Tackling Hoof Cracks

Nearly 90% of quarter cracks in performance horses are related to hoof balance concerns. The other 10% are due to a pathological incident that somehow compromised the hoof wall.

In reality, there’s no simple answer for effectively dealing with various types of hoof cracks. And that’s why we’re offering you the best ideas used by a half-dozen veteran farriers in a new American Farriers Journal in-depth eGuide on “Tackling Hoof Cracks.” It’s jam-packed with field-tested ideas you can immediately put to good use when dealing with all aspects of hoof crack repair and prevention. And it’s FREE!

Dear Hoof-Care Professional,

Devastating hoof cracks can occur anywhere on the hoof wall and lead to serious downtime for any horse. Whether they’re short-lived or chronic, most hoof cracks can be blamed on improper mechanics, environmental extremes or serious pathology concerns.

Know The Causes Of Cracks And How To Deal With Them.

Coming up with an effective maintenance and prevention program starts with zeroing in on the mechanical forces that led to the crack in the first place. This means properly evaluating the horse’s conformation for angular limb deformities, rotational limb deformities, club feet or long/low heel situations. It means deciding what may have caused the crack in terms of the environment, nutrition, how the horse is worked, breakover, the timetable for getting the horse back to work and deciding whether the owner can deal with the situation.

In regard to the horse’s mechanics, this means determining where the hoof load is landing and where the load is located during the weight-bearing phase. Radiographs of hoof crack cases certainly can be a big help when it comes to analyzing the shape of the P3, P2 and P1 bones, joint spaces, digital breakover, sole depth, the palmar angle and even the horn to lamellar distance.

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Once you’ve evaluated the crack, the next step is to figure out how to reduce the load and deal with whatever forces are causing the problem with the goal of accelerating foot growth and reestablishing soundness. Once the foot starts to gain mass and the crack begins to grow out, a maintenance strategy is needed that will keep the horse sound and hopefully avoid future hoof crack worries.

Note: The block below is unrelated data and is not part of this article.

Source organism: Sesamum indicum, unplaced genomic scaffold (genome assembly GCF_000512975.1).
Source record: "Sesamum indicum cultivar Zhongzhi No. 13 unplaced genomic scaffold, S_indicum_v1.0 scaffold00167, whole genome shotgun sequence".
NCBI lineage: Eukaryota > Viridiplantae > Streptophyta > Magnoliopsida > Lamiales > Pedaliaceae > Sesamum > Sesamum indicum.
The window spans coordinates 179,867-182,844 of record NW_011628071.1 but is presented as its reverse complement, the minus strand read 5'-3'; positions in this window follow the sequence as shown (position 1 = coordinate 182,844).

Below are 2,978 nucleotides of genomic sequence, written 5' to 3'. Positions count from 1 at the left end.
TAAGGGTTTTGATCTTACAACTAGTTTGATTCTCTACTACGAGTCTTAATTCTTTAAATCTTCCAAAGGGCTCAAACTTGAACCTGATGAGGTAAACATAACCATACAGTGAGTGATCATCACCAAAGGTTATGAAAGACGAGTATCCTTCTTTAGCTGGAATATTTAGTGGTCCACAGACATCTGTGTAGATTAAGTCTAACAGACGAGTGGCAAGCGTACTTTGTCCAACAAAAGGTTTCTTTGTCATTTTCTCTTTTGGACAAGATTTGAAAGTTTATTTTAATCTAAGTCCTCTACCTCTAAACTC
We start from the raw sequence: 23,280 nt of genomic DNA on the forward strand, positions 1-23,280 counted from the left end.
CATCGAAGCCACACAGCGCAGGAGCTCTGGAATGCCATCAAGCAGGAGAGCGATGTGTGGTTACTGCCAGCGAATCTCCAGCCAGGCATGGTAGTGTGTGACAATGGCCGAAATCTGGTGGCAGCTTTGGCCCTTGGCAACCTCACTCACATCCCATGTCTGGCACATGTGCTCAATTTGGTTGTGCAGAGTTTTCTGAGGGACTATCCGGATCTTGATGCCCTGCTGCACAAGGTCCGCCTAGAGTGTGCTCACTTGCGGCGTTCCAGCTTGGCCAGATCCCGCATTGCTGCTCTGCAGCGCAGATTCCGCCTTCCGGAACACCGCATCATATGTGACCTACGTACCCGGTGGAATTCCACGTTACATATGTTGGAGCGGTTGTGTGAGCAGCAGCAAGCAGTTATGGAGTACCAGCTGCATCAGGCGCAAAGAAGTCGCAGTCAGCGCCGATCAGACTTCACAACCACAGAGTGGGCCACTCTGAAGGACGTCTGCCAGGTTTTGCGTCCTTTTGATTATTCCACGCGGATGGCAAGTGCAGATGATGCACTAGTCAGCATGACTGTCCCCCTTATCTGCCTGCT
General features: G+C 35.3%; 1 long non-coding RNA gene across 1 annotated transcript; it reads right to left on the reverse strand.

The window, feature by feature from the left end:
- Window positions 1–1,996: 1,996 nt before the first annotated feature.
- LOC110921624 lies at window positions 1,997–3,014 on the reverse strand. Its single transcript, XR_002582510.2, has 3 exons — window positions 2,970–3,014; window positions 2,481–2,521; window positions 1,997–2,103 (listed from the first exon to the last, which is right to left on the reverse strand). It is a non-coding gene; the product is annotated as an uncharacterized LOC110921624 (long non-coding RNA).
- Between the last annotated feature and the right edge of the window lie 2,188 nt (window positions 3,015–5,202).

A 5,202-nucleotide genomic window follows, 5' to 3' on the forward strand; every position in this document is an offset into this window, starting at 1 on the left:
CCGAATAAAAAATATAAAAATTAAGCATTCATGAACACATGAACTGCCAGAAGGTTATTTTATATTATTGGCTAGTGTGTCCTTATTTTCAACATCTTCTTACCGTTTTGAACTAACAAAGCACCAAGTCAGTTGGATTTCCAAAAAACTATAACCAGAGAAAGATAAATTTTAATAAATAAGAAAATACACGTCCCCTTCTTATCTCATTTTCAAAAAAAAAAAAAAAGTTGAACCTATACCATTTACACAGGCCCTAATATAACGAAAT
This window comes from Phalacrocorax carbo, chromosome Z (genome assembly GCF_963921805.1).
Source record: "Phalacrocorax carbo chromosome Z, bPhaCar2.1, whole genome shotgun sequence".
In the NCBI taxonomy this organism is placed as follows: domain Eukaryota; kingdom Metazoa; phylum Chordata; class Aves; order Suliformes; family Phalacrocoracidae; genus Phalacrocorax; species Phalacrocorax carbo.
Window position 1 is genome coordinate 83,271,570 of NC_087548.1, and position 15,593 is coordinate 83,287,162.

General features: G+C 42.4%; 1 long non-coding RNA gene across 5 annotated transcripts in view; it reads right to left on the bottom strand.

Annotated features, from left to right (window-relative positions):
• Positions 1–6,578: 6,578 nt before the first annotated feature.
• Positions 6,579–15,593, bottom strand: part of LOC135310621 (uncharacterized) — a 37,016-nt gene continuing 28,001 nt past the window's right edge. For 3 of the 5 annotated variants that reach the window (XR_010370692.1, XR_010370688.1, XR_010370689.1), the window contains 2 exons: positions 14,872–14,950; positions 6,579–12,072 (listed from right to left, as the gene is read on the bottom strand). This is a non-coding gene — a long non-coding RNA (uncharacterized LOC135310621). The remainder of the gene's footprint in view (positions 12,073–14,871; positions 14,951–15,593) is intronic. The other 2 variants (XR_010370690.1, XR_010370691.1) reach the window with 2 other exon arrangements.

For this Hoof-Care eGuide, six American Farriers Journal Editorial Advisory Board members contributed thoughts, insights and field-tested ideas from their own experiences on dealing with hoof cracks. They came up with solid answers to a dozen questions dealing with different aspects of hoof cracks that you can put to use the next time you run into a serious hoof crack situation.

But wait there’s more!

Besides offering remedies for dealing with hoof cracks, this FREE eGuide also offers step-by-step photo sequences so you can see first-hand what these half-dozen veteran farriers are recommending.

The valuable hoof crack insights from these veteran farriers deal with specific instances, such as a crack growing down from a damaged coronary band with scar tissue or a hoof with poor integrity that starts at the coronary band and moves downward on the hoof. With cracks that begin at the coronary band and grow downward, a major cause is unequal weight bearing, which may lead to a conformation defect, poor foot prep by the farrier or relying on the wrong shoe to overcome the specific defect.

Answers to all 12 hoof crack questions offer valuable techniques from top-notch farriers.

While this discussion of problem cracks centers around the use of various materials and techniques for stabilization and repairing hoof cracks, this eGuide points out that none will likely be successful over the long term unless the cause of the hoof wall defect is immediately determined and addressed with basic farriery techniques.

For instance, a full-thickness quarter crack is almost always associated with a sheared heel conformation where an excessive load has been placed on one heel-quarter or heel relative to the other side of the foot. 

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When a full-thickness toe crack starts at the coronet, you’ll normally find a long toe/low heel conformation with an excessive bending force on the toe or an upright or club foot that leaves an excessive load on the dorsal part of the foot. 

To overcome these concerns, you’ll need to address the hoof capsule distortion in order to redistribute the load on the solar surface of the foot. By doing so, you can alter the forces on the section of the foot containing the defect. Yet in this situation, the best advice may be to advise the owner to pull the horse out of competition for a month or more to rest the hoof and crack.

It’s critical to be able to recognize how cracks start and expand. As you work with these situations, you’ll find significant differences between cracks that get their start at the bottom of the hoof and work their up the hoof compared with cracks that work in the opposite direction.

There are no easy answers. Let this report provide you with valuable insights and techniques to make the job of tackling all kinds of hoof cracks much easier.

Yours for better hoof care,

Frank Lessiter
American Farriers Journal

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